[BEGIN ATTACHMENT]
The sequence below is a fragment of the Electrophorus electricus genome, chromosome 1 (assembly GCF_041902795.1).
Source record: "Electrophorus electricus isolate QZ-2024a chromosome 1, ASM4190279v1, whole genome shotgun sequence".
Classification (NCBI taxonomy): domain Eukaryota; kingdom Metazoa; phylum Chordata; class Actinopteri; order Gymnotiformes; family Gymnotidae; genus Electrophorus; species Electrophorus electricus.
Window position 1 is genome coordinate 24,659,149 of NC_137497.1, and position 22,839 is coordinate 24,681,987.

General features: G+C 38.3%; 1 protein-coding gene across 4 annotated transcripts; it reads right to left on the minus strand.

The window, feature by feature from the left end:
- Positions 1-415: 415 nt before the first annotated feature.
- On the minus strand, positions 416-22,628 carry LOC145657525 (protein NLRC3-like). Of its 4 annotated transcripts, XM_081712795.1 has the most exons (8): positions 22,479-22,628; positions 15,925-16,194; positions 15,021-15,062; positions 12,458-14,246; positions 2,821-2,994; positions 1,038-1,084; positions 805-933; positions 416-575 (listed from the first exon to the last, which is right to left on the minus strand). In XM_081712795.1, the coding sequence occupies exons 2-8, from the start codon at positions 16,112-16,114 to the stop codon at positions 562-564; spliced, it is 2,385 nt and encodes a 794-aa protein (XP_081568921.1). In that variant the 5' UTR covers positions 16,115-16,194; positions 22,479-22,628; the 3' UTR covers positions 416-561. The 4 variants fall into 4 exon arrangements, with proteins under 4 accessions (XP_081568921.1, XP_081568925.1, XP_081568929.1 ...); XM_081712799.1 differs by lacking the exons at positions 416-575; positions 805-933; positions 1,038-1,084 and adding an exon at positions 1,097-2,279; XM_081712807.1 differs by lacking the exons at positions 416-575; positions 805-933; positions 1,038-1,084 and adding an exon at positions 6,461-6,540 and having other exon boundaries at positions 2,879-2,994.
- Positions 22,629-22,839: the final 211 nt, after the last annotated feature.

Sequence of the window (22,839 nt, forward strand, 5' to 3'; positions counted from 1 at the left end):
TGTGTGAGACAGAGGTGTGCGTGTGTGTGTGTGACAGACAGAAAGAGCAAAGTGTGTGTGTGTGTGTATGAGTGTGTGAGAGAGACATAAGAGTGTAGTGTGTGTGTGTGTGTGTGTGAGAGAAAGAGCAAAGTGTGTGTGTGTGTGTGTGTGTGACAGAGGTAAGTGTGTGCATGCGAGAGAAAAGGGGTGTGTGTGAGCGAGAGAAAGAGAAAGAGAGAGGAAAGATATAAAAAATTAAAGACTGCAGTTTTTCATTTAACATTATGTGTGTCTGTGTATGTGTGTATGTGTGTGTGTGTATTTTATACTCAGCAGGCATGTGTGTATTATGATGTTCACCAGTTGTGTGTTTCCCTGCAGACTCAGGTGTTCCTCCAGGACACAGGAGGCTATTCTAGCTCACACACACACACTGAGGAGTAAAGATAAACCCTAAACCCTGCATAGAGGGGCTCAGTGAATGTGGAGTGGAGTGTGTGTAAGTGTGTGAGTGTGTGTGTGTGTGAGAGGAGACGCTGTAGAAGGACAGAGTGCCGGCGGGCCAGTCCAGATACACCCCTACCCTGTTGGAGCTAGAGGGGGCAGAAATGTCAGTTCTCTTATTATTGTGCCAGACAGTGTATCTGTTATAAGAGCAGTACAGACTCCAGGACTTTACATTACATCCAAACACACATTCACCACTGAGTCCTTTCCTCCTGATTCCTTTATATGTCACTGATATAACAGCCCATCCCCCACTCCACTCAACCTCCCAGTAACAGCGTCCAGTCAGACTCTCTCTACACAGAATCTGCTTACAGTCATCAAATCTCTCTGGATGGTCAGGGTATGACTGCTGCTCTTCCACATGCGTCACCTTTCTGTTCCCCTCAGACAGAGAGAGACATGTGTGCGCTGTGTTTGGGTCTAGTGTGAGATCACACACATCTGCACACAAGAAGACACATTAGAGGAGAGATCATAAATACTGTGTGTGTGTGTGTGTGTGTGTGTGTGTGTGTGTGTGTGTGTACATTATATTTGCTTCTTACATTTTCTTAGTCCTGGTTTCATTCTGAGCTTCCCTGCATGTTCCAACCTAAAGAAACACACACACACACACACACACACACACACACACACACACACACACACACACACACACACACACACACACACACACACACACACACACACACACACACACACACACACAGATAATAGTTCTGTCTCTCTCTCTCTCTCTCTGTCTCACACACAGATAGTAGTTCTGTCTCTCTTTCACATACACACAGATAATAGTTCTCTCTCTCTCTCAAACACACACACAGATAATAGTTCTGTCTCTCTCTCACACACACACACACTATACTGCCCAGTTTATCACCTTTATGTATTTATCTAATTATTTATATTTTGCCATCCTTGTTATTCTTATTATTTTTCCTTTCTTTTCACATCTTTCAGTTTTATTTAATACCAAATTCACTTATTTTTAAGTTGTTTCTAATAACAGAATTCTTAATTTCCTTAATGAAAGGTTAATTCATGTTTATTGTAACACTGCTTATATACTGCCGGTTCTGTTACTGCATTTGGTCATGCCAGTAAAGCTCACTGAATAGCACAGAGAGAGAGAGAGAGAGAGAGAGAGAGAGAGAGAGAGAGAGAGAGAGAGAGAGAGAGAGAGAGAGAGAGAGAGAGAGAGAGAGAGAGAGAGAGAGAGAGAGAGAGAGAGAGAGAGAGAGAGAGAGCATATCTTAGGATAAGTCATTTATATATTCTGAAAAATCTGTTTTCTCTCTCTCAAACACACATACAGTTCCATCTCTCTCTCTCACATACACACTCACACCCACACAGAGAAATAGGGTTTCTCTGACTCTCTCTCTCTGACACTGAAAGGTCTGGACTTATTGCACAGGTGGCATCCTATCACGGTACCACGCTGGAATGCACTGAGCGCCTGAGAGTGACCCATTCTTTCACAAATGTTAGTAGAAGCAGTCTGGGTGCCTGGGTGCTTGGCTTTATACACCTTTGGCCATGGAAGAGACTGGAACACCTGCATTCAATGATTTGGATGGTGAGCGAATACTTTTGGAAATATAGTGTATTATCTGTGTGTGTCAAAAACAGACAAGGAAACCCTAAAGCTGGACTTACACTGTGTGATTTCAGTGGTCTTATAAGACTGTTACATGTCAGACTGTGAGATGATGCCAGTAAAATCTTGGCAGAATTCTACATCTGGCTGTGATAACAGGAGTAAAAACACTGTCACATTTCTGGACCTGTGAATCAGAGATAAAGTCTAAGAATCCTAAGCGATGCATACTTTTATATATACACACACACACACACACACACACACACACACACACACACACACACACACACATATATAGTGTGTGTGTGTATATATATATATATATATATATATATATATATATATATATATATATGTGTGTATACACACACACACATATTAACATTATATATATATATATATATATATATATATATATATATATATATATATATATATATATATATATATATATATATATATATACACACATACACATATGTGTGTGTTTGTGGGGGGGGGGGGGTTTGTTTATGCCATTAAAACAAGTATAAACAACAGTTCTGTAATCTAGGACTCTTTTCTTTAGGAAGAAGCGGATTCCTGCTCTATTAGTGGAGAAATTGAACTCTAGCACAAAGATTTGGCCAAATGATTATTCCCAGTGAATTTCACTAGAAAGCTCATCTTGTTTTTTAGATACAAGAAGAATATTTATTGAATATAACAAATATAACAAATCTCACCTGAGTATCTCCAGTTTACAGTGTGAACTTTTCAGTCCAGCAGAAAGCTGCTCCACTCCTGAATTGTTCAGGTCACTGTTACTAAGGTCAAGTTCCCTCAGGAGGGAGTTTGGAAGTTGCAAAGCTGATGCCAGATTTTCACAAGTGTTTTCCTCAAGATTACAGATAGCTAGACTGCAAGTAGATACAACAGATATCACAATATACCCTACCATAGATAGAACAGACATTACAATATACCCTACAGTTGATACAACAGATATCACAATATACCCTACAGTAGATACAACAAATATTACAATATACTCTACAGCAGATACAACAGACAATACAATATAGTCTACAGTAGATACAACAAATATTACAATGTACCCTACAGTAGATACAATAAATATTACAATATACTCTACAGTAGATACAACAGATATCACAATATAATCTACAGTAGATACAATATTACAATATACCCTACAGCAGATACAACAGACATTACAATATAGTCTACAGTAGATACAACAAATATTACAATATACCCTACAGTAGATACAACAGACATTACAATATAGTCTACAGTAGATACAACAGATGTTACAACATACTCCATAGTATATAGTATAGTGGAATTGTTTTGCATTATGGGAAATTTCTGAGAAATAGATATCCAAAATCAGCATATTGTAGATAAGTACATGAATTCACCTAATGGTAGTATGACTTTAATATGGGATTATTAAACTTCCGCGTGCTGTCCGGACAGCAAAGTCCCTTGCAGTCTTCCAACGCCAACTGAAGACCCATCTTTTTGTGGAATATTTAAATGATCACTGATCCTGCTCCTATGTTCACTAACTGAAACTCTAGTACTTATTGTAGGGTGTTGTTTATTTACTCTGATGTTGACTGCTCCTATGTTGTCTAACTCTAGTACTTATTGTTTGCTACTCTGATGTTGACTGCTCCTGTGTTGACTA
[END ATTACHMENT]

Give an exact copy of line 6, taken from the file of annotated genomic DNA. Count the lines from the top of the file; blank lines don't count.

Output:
The window, feature by feature from the left end: